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Umbilicals Optimum Umbilicals System for Johan Castberg From its base in Rosyth, Scotland, Oceaneering is currently working on the umbilicals for the Equinor (formerly known as Statoil) Johan Castberg field in the Barents Sea. Not only does this project include some particularly complex umbilical designs, but it also exemplifies a major challenge that the company has sought to resolve over the past few years – how to pack as much functionality as possible into a single bundle,instead of using a number of separate and less-complex lines to carry out the same activity. Using a single umbilical is considerably more cost-effective, thus reducing installation and overall project costs. “It is this sort of project where Oceaneering expertise becomes invaluable, because, as the project’s complexity increases, it requires considerably more engineering and analysis work to design and manufacture the optimum umbilicals system,” said Joao Melo, Engineering Manage, Subsea Distribution Solutions, Oceaneering. One of the innovative features of the Oceaneering-designed umbilicals system for the Johan Castberg field is the large 2.5-in. tube that forms its central core. This steel tube, which will deliver methyl ethylene glycol (MEG) into the wellstream to prevent hydrate formation, is surrounded by all the usual arrays of electrohydraulic cables and communication lines that are common features of a typical power and control umbilical.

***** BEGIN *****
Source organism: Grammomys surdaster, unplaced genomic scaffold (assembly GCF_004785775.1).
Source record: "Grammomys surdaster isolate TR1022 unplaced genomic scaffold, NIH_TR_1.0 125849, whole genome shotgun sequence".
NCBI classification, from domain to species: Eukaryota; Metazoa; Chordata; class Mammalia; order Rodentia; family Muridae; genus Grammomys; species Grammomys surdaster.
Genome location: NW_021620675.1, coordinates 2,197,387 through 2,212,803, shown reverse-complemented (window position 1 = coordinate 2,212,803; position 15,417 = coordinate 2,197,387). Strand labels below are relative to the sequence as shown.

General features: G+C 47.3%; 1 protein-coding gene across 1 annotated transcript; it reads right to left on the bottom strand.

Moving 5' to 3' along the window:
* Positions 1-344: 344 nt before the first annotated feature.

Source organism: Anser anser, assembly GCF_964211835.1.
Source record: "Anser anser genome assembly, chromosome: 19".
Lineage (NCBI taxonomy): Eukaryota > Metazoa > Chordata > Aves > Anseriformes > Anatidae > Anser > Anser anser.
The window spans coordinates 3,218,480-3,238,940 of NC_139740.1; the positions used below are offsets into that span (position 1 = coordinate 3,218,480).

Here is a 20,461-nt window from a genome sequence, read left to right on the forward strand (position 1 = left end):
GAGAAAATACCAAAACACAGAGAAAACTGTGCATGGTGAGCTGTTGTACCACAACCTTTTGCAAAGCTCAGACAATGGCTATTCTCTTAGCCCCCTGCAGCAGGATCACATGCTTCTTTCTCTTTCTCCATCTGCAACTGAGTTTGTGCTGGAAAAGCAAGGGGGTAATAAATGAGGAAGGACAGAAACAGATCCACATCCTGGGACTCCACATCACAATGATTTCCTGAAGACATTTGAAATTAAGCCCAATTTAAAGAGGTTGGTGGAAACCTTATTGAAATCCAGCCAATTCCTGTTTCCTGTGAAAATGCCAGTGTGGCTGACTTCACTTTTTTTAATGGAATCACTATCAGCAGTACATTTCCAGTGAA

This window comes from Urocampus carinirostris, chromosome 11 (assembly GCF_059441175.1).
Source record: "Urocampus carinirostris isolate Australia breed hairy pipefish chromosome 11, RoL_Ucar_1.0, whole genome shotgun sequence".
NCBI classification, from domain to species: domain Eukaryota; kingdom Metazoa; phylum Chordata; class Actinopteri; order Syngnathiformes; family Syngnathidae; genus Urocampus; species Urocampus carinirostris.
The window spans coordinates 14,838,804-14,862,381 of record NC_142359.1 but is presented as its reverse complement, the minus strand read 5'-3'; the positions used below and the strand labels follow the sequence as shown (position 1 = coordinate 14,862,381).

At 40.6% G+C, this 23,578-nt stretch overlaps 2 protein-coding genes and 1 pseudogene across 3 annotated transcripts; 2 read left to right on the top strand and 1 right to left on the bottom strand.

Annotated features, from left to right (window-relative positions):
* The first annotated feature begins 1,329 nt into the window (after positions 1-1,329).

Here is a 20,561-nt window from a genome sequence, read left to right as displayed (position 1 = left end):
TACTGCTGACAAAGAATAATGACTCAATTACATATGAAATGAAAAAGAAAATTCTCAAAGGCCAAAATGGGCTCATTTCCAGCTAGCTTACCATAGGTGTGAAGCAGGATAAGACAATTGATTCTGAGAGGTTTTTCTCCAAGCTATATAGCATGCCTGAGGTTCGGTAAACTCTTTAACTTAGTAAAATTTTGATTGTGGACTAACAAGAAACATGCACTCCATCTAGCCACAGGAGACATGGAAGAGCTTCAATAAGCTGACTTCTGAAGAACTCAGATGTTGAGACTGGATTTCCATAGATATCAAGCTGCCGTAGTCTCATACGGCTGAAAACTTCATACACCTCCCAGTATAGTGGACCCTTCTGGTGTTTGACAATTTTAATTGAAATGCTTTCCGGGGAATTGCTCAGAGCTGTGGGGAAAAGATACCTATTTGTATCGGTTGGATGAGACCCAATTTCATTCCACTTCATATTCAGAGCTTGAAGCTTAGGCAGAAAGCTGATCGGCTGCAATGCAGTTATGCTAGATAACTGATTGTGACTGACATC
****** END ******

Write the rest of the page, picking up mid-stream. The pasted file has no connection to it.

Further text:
“We have had success in fabricating a broadly similar umbilical, also with a large-diameter steel tube, for other projects out of our manufacturing facility in Panama City, Florida, but this is the first time that such a design has been manufactured at Rosyth,” Melo said.“ Projects like this require significant design and manufacturing expertise, and this drives our industry to continue to improve the engineering capabilities and skill sets to meet these demands. This is exactly the sort of thing that

UT3 Issue 3 July 2018

differentiates umbilical suppliers in the journey from concept to delivery. Way before the manufacturing starts, we essentially have to prove to ourselves and our clients that the product will work for more than 25–30 years, maintenance free, and meet the performance that the operator requires.” Even with the advanced equipment already installed at Rosyth, Melo noted that the manufacturing of these umbilicals still has its obstacles, as umbilical manufacturers normally rely on their in-house supply chain to stock ready-manufactured steel tubes wound on reels, which are often easily integrated into their fabrication

processes. The large-bore tube at the center of the Johan Castberg umbilical design, however, will have to be welded from straight lengths of pipe. The line will be fed onto large 9.8-meter reels prior to testing and assembling with the product’s other functional elements. “We have been working with Equinor on front-end engineering design (FEED) studies for this project over the last five years or so, and thus we were in a good position when we officially won the project at the end of last year,” Melo said. “We will commence manufacturing at the end of the fourth quarter of this year, for delivery at the end of 2021, and will complete the installation soon after that.”

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UT3 Issue 3 2018  

UT3 Issue 3 2018